Preschool teacher Sarah Nolan, divorced for eight months, is still grieving the end of her marriage. Although she didn't see it as being perfect, she probably would have stuck it out as what she saw as the "for better or worse" obligation of the wedding vows, that is if her ex-husband, Kevin, didn't end it for what ended up being leaving her for a younger woman. She is urged by her over-supportive family, comprised of her many siblings, their partners, and her widowed father, to get back into the dating scene, something she has been reluctant to do in not feeling ready. As such, her most proactive sister in the matter, Carol, sets her up on an Internet dating site. Within her less than prepared state, Sarah does go along with meeting men by the means offered to her. Beyond especially her female siblings, Sarah is given unique perspectives on the whole issue of dating and commitment by her father, Bill, who is exploring dating after losing who was the love of his life in Sarah's mother...Written by
The dog "Mother Theresa" was played by two 6-month old Newfoundland puppies named Molly (who did most of the work) and Maeve (who performed the water scene) Both of which appear at the end of movie together. Director Gary David Goldberg adopted both puppies at the end of filming. See more »
When Sarah's family are trying to set her up at the beginning of the movie, her sister Carol shows her a photo of a man with his wife. When Carol turns to stick it on the fridge, the man and wife photo is already there. See more »
The best place to meet a guy is at the supermarket. You don't need to waste a lot of time there, either. You see a guy holding a list, you know he's married. He's in the frozen food section carrying a small basket, he's single. I like to hang out by fruits and vegetables, there's a better chance of getting a guy who's healthy.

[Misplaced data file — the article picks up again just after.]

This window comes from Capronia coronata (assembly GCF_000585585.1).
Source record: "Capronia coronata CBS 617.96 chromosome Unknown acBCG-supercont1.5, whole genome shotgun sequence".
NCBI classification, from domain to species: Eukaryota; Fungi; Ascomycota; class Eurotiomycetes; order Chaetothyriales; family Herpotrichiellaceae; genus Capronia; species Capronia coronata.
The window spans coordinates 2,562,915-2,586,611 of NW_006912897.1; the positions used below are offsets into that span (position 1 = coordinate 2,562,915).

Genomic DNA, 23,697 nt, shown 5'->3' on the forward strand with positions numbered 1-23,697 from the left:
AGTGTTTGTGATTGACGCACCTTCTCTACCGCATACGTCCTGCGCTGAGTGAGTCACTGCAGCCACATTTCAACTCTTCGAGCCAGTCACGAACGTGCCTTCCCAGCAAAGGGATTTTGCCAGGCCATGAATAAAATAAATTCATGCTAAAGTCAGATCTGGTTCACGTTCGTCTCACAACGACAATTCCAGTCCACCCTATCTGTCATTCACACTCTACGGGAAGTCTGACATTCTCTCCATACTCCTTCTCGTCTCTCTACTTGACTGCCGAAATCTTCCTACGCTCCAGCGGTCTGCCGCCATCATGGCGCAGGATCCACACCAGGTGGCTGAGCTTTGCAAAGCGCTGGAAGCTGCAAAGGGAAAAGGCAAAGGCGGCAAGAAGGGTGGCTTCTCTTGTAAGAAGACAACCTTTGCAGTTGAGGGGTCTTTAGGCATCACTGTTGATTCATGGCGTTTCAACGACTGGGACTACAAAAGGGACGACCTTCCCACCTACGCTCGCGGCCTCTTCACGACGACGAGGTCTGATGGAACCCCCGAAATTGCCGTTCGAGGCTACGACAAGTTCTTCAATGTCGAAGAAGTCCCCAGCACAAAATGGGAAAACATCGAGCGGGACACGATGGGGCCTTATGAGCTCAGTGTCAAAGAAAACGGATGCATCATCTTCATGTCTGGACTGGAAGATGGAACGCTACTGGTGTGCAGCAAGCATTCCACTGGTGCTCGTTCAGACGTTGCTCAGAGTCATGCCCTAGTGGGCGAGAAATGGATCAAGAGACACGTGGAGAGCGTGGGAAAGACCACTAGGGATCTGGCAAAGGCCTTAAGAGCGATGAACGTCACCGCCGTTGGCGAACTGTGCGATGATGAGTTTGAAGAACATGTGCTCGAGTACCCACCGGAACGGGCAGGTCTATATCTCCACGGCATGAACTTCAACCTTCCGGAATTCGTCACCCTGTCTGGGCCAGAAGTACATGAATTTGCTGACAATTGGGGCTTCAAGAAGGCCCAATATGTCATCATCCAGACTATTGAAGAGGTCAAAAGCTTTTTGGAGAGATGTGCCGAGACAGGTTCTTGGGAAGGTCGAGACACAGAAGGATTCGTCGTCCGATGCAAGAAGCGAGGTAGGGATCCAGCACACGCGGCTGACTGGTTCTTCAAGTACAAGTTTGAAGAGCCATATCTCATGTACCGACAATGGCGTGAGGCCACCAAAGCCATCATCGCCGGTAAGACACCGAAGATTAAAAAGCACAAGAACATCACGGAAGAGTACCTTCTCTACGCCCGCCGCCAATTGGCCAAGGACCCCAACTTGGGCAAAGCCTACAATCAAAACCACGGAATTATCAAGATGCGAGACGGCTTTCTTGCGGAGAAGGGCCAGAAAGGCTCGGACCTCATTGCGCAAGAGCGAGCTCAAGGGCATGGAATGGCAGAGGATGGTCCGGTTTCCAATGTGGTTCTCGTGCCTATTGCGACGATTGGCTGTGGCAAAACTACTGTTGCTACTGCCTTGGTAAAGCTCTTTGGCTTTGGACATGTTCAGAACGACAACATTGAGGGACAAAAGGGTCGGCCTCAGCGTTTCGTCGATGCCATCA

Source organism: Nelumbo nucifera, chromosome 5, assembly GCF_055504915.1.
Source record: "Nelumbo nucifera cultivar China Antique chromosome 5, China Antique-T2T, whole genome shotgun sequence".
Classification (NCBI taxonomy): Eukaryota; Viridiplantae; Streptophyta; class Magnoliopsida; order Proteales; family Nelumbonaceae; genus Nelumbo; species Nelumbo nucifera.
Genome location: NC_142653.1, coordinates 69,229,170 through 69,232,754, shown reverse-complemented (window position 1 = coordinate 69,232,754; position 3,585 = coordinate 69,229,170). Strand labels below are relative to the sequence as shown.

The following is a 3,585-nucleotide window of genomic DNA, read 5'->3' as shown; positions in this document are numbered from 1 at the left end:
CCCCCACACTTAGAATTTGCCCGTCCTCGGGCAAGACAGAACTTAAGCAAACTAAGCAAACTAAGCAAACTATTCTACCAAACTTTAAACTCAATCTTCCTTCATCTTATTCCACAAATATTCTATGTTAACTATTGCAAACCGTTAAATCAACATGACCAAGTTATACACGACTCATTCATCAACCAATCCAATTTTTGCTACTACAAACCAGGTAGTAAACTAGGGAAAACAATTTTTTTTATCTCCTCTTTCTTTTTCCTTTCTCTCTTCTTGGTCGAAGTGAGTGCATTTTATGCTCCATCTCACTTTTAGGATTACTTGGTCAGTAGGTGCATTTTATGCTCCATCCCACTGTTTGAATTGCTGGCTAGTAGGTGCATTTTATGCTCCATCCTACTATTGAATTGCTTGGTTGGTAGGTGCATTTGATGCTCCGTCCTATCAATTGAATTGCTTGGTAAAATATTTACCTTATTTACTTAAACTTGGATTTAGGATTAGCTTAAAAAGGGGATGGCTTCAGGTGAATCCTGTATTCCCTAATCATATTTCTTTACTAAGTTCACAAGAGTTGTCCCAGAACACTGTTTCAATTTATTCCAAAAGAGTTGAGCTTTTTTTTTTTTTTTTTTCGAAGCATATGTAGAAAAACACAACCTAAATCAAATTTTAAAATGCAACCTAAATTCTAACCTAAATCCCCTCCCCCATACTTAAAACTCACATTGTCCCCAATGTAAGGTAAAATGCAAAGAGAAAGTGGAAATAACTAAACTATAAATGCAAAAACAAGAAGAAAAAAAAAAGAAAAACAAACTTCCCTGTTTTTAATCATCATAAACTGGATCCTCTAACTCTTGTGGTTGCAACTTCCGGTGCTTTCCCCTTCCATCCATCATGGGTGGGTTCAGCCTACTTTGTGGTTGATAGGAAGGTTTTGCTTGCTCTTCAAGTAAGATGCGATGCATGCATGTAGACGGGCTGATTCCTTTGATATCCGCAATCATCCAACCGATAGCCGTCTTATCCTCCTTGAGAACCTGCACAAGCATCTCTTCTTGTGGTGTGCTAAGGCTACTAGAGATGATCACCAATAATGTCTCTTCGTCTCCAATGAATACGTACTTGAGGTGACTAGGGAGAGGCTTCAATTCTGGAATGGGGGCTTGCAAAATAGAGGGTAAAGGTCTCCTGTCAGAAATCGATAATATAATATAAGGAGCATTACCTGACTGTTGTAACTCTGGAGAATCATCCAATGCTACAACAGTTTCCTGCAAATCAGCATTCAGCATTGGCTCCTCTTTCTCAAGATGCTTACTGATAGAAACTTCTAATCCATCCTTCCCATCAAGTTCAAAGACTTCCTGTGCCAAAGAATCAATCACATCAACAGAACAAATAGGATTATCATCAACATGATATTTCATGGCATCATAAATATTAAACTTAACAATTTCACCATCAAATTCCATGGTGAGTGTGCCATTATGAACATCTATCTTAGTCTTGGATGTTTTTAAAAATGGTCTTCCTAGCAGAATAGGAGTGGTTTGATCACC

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During the credits, two Newfoundlands are shown, with the following caption: "No animals were harmed during the filming of this movie. Though we were petted within an inch of our lives." See more »
Saw this movie as a preview last night. I think they have a real winner. Perhaps even a major hit. Good movie, strictly a chick flick.
Some excellent writing. Some very clever banter and very funny segments.
Some of the plot seemed not credible and off, and the overall premise is fairly corny, although with some original touches. The kids and animals are adorable, and add good color to the movie, although Newfies generally slobber a lot. Setting seems to be in a combination of Boston, Boulder, LA, and San Diego, with blue collar folks living in modest houses with lavish interiors. Must be nice to be in grad school, living in a trailer, and driving a BMW M3 convertible.
But Diane Lane is utterly winning, classy, and stunning, when she is not rather convincingly looking a little dowdy and aging.
Cusak is really "on." The chemistry between Cusak and Lane is palpable. To me, but not the other three viewers with me, a point of lack of credibility was that Lane's character would have any ambivalence or uncertainty toward the Cusak character. The camera loves them both.
All of the supporting acting is great, particularly Stockard Channing as the brassy girlfriend of the father. That would have been an easy part to leave two dimensional, but Channing is nuanced/deep. Elizabeth Perkins is completely credible and engaging as one of the sisters trying to get Diane Lane back into the game after a divorce. Chris Plummer is perfect as the father--handsome, loving, wise, and sad. The Lane character's entire family is sweetly supportive and believable.
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